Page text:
Abadi, M. et al. Tensorflow: a system for large-scale machine learning. In Proceedings. 12th USENIX Symposium on Operating Systems Design and Implementation ( OSDI) (eds Keeton, K. & Roscoe, T.) 265–283 (2016).

  52. 52.

    Boothe, T. et al. A tunable refractive index matching medium for live imaging cells, tissues and model organisms. eLife 6, e27240 (2017).

    Article  PubMed  Google Scholar 

  53. 53.

    Tomasi, C. & Manduchi, R. Bilateral filtering for gray and color images. In Sixth International Conference on Computer Vision 839–846 (IEEE, New York, 1998).

  54. 54.

    Chambolle, A. An algorithm for total variation minimization and applications. J. Math. Imaging Vis. 20, 89–97 (2004).

    Article  Google Scholar 

  55. 55.

    Maggioni, M. et al. Nonlocal transform-domain filter for volumetric data denoising and reconstruction. IEEE Trans. Image Process. 22, 119–133 (2013).

    Article  Google Scholar 

  56. 56.

    Sarrazin, A. F., Peel, A. D. & Averof, M. A segmentation clock with two-segment periodicity in insects. Science 336, 338–341 (2012).

    CAS  Article  Google Scholar 

  57. 57.

    Brown, S. J. et al. The red flour beetle, Tribolium castaneum (Coleoptera): a model for studies of development and PestBiology. Cold Spring Harb. Protoc. (2009).

    Article  Google Scholar 

  58. 58.

    Jones, E. et al. SciPy: Open Source Scientific Tools for Python (2001).

  59. 59.

    Maška, M. et al. A benchmark for comparison of cell tracking algorithms. Bioinformatics 30, 1609–1617 (2014).

    Article  PubMed  Google Scholar 

  60. 60.

    Classen, A.-K., Aigouy, B., Giangrande, A. & Eaton, S. Imaging Drosophila pupal wing morphogenesis. Methods Mol. Biol. 420, 265–275 (2008).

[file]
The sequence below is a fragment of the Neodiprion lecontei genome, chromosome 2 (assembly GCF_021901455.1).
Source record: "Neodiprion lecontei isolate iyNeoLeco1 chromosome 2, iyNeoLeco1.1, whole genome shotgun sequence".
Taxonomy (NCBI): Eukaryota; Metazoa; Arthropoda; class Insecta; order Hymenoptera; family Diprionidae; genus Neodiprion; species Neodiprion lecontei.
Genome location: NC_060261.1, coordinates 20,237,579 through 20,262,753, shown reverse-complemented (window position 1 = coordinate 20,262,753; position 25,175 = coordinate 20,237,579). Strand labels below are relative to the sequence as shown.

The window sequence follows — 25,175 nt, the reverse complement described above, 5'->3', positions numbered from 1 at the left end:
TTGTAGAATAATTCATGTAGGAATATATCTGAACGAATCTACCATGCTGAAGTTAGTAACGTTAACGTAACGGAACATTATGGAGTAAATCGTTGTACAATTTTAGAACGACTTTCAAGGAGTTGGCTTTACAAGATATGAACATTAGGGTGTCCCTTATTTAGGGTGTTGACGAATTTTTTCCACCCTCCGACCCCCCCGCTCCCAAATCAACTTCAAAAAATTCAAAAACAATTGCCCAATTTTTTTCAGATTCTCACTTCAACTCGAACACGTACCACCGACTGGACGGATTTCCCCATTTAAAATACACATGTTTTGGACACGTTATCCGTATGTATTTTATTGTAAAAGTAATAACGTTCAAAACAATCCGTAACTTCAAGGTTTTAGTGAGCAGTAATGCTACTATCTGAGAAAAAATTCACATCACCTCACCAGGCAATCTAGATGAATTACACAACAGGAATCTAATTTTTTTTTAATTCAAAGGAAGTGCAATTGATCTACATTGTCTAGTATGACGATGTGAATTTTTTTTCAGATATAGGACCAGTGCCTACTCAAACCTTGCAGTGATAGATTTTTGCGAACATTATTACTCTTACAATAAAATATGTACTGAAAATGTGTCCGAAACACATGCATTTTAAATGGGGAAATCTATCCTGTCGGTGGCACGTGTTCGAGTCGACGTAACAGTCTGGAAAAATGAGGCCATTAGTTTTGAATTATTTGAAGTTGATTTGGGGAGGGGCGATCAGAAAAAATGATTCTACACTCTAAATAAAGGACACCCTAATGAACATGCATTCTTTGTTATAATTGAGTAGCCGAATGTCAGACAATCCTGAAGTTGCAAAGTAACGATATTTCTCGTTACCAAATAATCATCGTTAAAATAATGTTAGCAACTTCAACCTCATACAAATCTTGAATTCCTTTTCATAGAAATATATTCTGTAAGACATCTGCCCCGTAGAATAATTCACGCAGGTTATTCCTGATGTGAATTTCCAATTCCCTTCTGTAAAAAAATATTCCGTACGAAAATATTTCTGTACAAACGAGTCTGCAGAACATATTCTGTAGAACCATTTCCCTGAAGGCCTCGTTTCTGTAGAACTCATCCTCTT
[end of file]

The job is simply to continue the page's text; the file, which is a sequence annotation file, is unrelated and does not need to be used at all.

CAS  Article  Google Scholar 

  61. 61.

    Li, K. et al. Optimal surface segmentation in volumetric images—a graph-theoretic approach. IEEE Trans. Pattern Anal. Mach. Intell. 28, 119–134 (2006).

    CAS  Article  PubMed  Google Scholar 

  62. 62.

    Wu, X. & Chen, D. Z. Optimal net surface problems with applications. In International Colloquium on Automata, Languages, and Programming (Springer, 2002).

  63. 63.

    Arganda-Carreras, I. et al. Trainable Weka Segmentation: a machine learning tool for microscopy pixel classification. Bioinformatics 33, 2424–2426 (2017).

    CAS  Article  Google Scholar 

  64. 64.

    Schindelin, J. et al. Fiji: an open-source platform for biological-image analysis. Nat. Methods 9, 676–682 (2012).

    CAS  Article  Google Scholar 

  65. 65.

    Aigouy, B., Umetsu, D. & Eaton, S. Segmentation and quantitative analysis of epithelial tissues. In Drosophila: Methods and Protocols (ed Dahmann, C.) 227–239 (Humana Press, New York, 2016).

    Google Scholar 

  66. 66.

    Ke, M.-T., Fujimoto, S. & Imai, T. SeeDB: a simple and morphology-preserving optical clearing agent for neuronal circuit reconstruction. Nat. Neurosci. 16, 1154–1161 (2013).

    CAS  Article  PubMed  Google Scholar 

  67. 67.

    Ivanova, A. et al. Age-dependent labeling and imaging of insulin secretory granules. Diabetes 62, 3687–3696 (2013).

    CAS  Article  PubMed  Google Scholar 

  68. 68.

    Mchedlishvili, N. et al. Kinetochores accelerate centrosome separation to ensure faithful chromosome segregation. J. Cell Sci. 125, 906–918 (2012).

    CAS  Article  Google Scholar 

  69. 69.

    Lakshminarayanan, B., Pritzel, A. & Blundell, C. Simple and scalable predictive uncertainty estimation using deep ensembles. In Advances in Neural Information Processing Systems 30 (eds Guyon, I. et al.) 6402–6413 (Curran Associates, Red Hook, NY, 2017).

  70. 70.

    Guo, C., Pleiss, G., Sun, Y. & Weinberger, K. Q. On calibration of modern neural networks. In Proc. 34th International Conference on Machine Learning (ICML) (eds Precup, D. & Teh, Y. W.) 1321–1330 (PMLR, Cambridge, MA, 2017).